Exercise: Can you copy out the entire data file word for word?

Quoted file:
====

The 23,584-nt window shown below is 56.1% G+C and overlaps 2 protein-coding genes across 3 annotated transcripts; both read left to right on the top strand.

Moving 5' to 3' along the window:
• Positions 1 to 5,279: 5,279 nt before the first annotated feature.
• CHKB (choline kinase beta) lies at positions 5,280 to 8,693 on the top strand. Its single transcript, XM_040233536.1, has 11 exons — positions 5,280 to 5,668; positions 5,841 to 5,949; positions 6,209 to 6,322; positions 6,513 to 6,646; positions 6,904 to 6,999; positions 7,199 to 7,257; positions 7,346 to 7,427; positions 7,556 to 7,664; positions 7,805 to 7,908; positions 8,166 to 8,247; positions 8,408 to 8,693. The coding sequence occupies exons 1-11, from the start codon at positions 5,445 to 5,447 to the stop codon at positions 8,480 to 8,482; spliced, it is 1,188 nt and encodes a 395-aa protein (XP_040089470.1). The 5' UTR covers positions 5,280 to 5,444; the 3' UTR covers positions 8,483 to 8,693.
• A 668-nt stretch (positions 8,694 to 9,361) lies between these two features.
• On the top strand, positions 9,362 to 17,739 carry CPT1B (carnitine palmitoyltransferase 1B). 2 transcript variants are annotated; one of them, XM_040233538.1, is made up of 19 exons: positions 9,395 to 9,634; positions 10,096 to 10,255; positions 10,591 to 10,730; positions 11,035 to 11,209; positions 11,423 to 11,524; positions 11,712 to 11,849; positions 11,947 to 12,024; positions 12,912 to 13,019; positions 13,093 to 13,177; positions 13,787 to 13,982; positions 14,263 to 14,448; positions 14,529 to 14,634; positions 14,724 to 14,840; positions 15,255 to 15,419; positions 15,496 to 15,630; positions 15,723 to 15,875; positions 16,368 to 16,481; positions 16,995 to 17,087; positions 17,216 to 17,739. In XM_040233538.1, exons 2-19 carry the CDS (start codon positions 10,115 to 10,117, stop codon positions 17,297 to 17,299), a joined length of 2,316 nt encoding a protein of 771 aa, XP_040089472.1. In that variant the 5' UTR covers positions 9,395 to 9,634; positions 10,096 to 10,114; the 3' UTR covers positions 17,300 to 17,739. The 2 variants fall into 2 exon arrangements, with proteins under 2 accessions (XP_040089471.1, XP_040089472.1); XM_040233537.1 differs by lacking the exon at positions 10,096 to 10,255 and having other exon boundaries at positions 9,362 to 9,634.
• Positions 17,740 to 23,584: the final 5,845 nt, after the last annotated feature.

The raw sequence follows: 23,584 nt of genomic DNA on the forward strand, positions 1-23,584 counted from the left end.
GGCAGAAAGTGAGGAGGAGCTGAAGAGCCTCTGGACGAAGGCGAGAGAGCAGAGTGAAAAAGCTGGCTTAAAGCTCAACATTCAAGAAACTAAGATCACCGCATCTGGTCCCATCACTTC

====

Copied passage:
The 23,584-nt window shown below is 56.1% G+C and overlaps 2 protein-coding genes across 3 annotated transcripts; both read left to right on the top strand.

Moving 5' to 3' along the window:
• Positions 1 to 5,279: 5,279 nt before the first annotated feature.
• CHKB (choline kinase beta) lies at positions 5,280 to 8,693 on the top strand. Its single transcript, XM_040233536.1, has 11 exons — positions 5,280 to 5,668; positions 5,841 to 5,949; positions 6,209 to 6,322; positions 6,513 to 6,646; positions 6,904 to 6,999; positions 7,199 to 7,257; positions 7,346 to 7,427; positions 7,556 to 7,664; positions 7,805 to 7,908; positions 8,166 to 8,247; positions 8,408 to 8,693. The coding sequence occupies exons 1-11, from the start codon at positions 5,445 to 5,447 to the stop codon at positions 8,480 to 8,482; spliced, it is 1,188 nt and encodes a 395-aa protein (XP_040089470.1). The 5' UTR covers positions 5,280 to 5,444; the 3' UTR covers positions 8,483 to 8,693.
• A 668-nt stretch (positions 8,694 to 9,361) lies between these two features.
• On the top strand, positions 9,362 to 17,739 carry CPT1B (carnitine palmitoyltransferase 1B). 2 transcript variants are annotated; one of them, XM_040233538.1, is made up of 19 exons: positions 9,395 to 9,634; positions 10,096 to 10,255; positions 10,591 to 10,730; positions 11,035 to 11,209; positions 11,423 to 11,524; positions 11,712 to 11,849; positions 11,947 to 12,024; positions 12,912 to 13,019; positions 13,093 to 13,177; positions 13,787 to 13,982; positions 14,263 to 14,448; positions 14,529 to 14,634; positions 14,724 to 14,840; positions 15,255 to 15,419; positions 15,496 to 15,630; positions 15,723 to 15,875; positions 16,368 to 16,481; positions 16,995 to 17,087; positions 17,216 to 17,739. In XM_040233538.1, exons 2-19 carry the CDS (start codon positions 10,115 to 10,117, stop codon positions 17,297 to 17,299), a joined length of 2,316 nt encoding a protein of 771 aa, XP_040089472.1. In that variant the 5' UTR covers positions 9,395 to 9,634; positions 10,096 to 10,114; the 3' UTR covers positions 17,300 to 17,739. The 2 variants fall into 2 exon arrangements, with proteins under 2 accessions (XP_040089471.1, XP_040089472.1); XM_040233537.1 differs by lacking the exon at positions 10,096 to 10,255 and having other exon boundaries at positions 9,362 to 9,634.
• Positions 17,740 to 23,584: the final 5,845 nt, after the last annotated feature.

The raw sequence follows: 23,584 nt of genomic DNA on the forward strand, positions 1-23,584 counted from the left end.
GGCAGAAAGTGAGGAGGAGCTGAAGAGCCTCTGGACGAAGGCGAGAGAGCAGAGTGAAAAAGCTGGCTTAAAGCTCAACATTCAAGAAACTAAGATCACCGCATCTGGTCCCATCACTTC